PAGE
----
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China denounces U.S. arms sales to Taiwan

 

BEIJING, Jan. 8 (Xinhua) -- China's Defense Ministry on Friday expressed strong indignation and firm opposition to the U.S. arms sales to Taiwan, urging the U.S. to respect China's core interests and immediately withdraw related arms sales items.

"The U.S. side clings obstinately to the Bush administration's plan of arms sales to Taiwan, which severely undermines the mutual trust between the two militaries," said Defense Ministry spokesman Huang Xueping in a statement.

"It also greatly hinders the improvement and development of China-U.S. military ties," Huang said. "We reserve the right of taking further actions."

Huang's remarks came amid reports that the U.S. Defense Department had recently awarded Lockheed Martin Corp a contract for selling an unspecified number of advanced Patriot missiles to Taiwan.

"We urge the United States to sever military links with Taiwan, in order to avoid further damaging relations between the two countries and the two militaries and the peace and stability across the Taiwan Strait," he said.

This was the fourth official announcement made by a Chinese spokesperson in a week. Foreign Ministry spokeswoman Jiang Yu had previously denounced the U.S. move three times.

Jiang told a regular press conference on Tuesday that China had raised solemn concerns to the U.S. government and urged it to cancel and cease arms sales to Taiwan.

Then China on Thursday again warned the United States of the severe consequences of its arms sales to Taiwan, saying the move would undermine Sino-U.S. cooperation.

"We also persuade the relevant company to stop pushing or participating the arms sales to Taiwan, and refrain from doing anything to harm China's sovereignty and security interests," Jiang said in a statement on Thursday.

The Foreign Ministry spokeswoman repeatedly urged the United States to adhere to the three Sino-U.S. joint communiques, especially the principles established in the Joint Communique on Aug. 17, 1982.

The "Aug. 17 communique" stated that the U.S. would not seek to carry out a long-term policy of arms sales to Taiwan, and intended to gradually reduce arms sales.

However, the U.S. arms sales deal seems to run counter to such commitments.

The Bush administration announced a 6.5-billion-U.S.-dollar arms package for Taiwan in October 2008. The deal included 30 Apache attack helicopters and 330 Patriot missiles. It was the biggest arms sale to Taiwan since China and the United States signed the "August 17 Communique".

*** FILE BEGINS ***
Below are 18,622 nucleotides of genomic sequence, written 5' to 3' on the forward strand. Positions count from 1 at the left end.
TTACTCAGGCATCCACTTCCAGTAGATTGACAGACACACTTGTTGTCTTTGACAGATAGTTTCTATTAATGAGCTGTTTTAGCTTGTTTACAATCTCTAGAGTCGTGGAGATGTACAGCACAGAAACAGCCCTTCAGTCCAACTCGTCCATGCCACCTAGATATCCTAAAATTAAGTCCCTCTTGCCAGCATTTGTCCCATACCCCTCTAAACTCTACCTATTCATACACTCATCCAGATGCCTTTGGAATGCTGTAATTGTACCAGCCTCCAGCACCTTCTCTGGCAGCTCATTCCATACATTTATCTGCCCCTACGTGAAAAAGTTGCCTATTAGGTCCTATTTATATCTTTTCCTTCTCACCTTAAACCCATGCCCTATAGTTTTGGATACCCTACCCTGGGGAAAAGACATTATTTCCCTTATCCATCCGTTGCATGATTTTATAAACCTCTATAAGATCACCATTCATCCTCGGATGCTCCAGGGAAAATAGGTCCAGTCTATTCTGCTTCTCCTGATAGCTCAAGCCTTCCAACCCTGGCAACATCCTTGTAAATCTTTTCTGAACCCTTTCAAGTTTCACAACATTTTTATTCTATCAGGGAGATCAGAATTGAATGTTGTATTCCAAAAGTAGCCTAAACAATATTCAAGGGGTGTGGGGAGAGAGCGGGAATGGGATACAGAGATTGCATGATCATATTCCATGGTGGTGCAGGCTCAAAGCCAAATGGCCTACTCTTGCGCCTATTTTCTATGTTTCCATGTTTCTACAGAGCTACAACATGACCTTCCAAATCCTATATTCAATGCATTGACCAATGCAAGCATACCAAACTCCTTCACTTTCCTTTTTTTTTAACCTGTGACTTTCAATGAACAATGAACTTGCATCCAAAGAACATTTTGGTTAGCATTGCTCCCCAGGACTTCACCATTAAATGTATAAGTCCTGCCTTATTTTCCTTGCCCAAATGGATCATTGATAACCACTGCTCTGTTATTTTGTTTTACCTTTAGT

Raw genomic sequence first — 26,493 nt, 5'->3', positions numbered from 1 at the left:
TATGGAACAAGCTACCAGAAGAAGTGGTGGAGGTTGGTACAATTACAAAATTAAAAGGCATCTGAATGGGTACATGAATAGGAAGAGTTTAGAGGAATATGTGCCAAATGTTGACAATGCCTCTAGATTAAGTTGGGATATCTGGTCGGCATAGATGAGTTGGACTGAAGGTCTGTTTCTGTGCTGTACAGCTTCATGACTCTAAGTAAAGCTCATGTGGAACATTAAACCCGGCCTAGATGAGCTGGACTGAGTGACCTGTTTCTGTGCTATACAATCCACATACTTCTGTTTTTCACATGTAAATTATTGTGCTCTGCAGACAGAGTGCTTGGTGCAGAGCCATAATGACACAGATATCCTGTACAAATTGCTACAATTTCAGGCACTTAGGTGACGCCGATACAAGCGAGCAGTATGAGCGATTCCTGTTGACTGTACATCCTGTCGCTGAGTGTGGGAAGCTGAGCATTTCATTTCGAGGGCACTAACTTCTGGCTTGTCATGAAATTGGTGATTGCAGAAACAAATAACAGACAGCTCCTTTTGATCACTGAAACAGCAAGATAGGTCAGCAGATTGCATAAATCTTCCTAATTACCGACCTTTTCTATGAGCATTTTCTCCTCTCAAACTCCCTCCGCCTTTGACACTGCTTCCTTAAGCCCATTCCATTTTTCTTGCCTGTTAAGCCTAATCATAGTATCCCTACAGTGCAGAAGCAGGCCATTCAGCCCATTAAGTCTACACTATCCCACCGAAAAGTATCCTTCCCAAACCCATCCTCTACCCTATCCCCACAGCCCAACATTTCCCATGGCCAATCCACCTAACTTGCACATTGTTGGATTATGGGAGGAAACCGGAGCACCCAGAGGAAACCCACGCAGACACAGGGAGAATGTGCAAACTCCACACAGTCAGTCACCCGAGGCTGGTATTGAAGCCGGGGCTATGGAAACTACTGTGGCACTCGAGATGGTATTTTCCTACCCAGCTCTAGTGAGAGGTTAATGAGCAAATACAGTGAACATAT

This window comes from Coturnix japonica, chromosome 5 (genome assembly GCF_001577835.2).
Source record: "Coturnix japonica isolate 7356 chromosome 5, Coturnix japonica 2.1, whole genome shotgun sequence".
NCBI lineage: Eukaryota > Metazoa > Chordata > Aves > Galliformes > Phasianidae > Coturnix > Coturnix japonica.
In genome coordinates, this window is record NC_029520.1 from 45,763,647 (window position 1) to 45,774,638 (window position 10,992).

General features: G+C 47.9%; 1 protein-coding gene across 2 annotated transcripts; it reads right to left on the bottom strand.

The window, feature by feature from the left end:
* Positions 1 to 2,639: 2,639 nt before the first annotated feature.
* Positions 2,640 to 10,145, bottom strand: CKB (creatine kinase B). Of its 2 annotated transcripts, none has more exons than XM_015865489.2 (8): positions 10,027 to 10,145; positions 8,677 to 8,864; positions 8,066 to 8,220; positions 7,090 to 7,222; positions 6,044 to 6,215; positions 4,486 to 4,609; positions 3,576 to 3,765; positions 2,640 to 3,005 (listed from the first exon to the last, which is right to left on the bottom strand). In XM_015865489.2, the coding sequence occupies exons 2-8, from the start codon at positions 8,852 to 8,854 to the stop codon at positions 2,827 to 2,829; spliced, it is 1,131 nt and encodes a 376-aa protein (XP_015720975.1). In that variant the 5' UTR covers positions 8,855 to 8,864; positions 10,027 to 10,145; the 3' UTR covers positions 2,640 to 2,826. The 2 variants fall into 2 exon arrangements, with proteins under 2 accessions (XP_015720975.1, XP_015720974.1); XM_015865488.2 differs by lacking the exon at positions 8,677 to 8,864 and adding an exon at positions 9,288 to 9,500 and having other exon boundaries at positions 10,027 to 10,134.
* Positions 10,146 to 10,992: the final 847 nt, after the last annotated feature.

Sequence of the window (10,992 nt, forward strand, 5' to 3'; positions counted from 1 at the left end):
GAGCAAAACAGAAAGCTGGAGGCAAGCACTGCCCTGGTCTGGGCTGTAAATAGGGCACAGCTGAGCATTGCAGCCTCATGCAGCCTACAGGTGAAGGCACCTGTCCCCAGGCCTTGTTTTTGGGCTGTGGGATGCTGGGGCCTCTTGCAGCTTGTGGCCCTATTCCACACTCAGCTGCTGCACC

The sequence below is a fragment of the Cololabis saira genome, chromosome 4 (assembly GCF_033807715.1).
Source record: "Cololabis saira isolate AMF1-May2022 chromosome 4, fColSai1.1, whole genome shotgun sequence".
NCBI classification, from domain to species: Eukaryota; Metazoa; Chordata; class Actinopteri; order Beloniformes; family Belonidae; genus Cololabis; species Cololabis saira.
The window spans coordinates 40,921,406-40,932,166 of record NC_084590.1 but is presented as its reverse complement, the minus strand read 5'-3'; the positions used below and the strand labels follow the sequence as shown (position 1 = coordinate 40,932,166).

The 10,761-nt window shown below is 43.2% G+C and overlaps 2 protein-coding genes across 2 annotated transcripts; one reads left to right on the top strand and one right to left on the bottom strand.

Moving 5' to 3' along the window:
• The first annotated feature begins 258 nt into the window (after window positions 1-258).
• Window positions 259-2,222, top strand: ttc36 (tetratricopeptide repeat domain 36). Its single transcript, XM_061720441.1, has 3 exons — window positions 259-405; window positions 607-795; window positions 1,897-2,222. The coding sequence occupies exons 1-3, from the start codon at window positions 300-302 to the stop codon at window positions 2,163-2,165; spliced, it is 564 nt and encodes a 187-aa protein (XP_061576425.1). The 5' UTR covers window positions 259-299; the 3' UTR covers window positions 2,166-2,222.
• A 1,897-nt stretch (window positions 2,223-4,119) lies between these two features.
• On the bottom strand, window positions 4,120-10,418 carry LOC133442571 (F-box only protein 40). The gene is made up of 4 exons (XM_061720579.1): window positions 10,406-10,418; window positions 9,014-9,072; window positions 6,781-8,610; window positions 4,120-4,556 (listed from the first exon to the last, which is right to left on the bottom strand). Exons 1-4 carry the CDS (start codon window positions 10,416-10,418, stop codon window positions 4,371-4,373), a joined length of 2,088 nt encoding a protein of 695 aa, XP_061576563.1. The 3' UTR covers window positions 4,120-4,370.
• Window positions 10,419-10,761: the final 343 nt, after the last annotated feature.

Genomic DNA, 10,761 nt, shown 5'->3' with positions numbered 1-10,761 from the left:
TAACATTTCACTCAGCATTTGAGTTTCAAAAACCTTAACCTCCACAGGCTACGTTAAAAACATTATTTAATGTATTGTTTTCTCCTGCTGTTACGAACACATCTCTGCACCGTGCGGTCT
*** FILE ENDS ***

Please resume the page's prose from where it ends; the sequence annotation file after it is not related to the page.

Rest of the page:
The contract with Lockheed Martin Corp this time was a part of that deal in 2008.

The contract also came after China and the United States issued a joint statement in Beijing in November last year, pledging that the two countries would "take concrete steps" to advance "sustained and reliable" military-to-military relations.

The joint statement was issued during U.S. President Barack Obama's first visit to China.

The U.S. side stated that the United States follows its one-China policy and abides by the principles of the three Sino-US joint communiques, said the statement.

The United States welcomes the peaceful development of cross-Strait ties and "more positive and stable" cross-Strait relations, said the statement.

"Under the present backdrop of the peaceful development of the Taiwan Strait, the U.S. insistence to sell arms to Taiwan would undermine the overall interests of China-U.S. relations," said Yang Yi, a strategic expert with National Defense University of China.

"It may also damage the interests of the United States itself," Yang said.

China curtailed some military exchanges with the United States after the Bush administration's proposed arms sales to Taiwan in 2008.

Military relations gradually improved and developed last year, with defense consultations held in Beijing in June, which had been suspended for 18 months.

Vice Chairman of China's Central Military Commission (CMC) Xu Caihou visited the United States from Oct. 24 to Nov. 3 last year, the first senior Chinese military leader visiting the country since Obama assumed the presidency.

During that visit, Xu pointed out to maintain the healthy growth of the military-to-military relationship, several major obstacles needed to be removed, which included the U.S. arms sales to Taiwan.

The two militaries are expected to launch more exchanges in 2010, which would include U.S. Defense Secretary Robert Gates' visit to China and mutual visits by warships.

Analysts were worried that the U.S. arms sales to Taiwan could prevent the healthy growth of China-U.S. ties and could jeopardize the warming of military exchanges.

 

 


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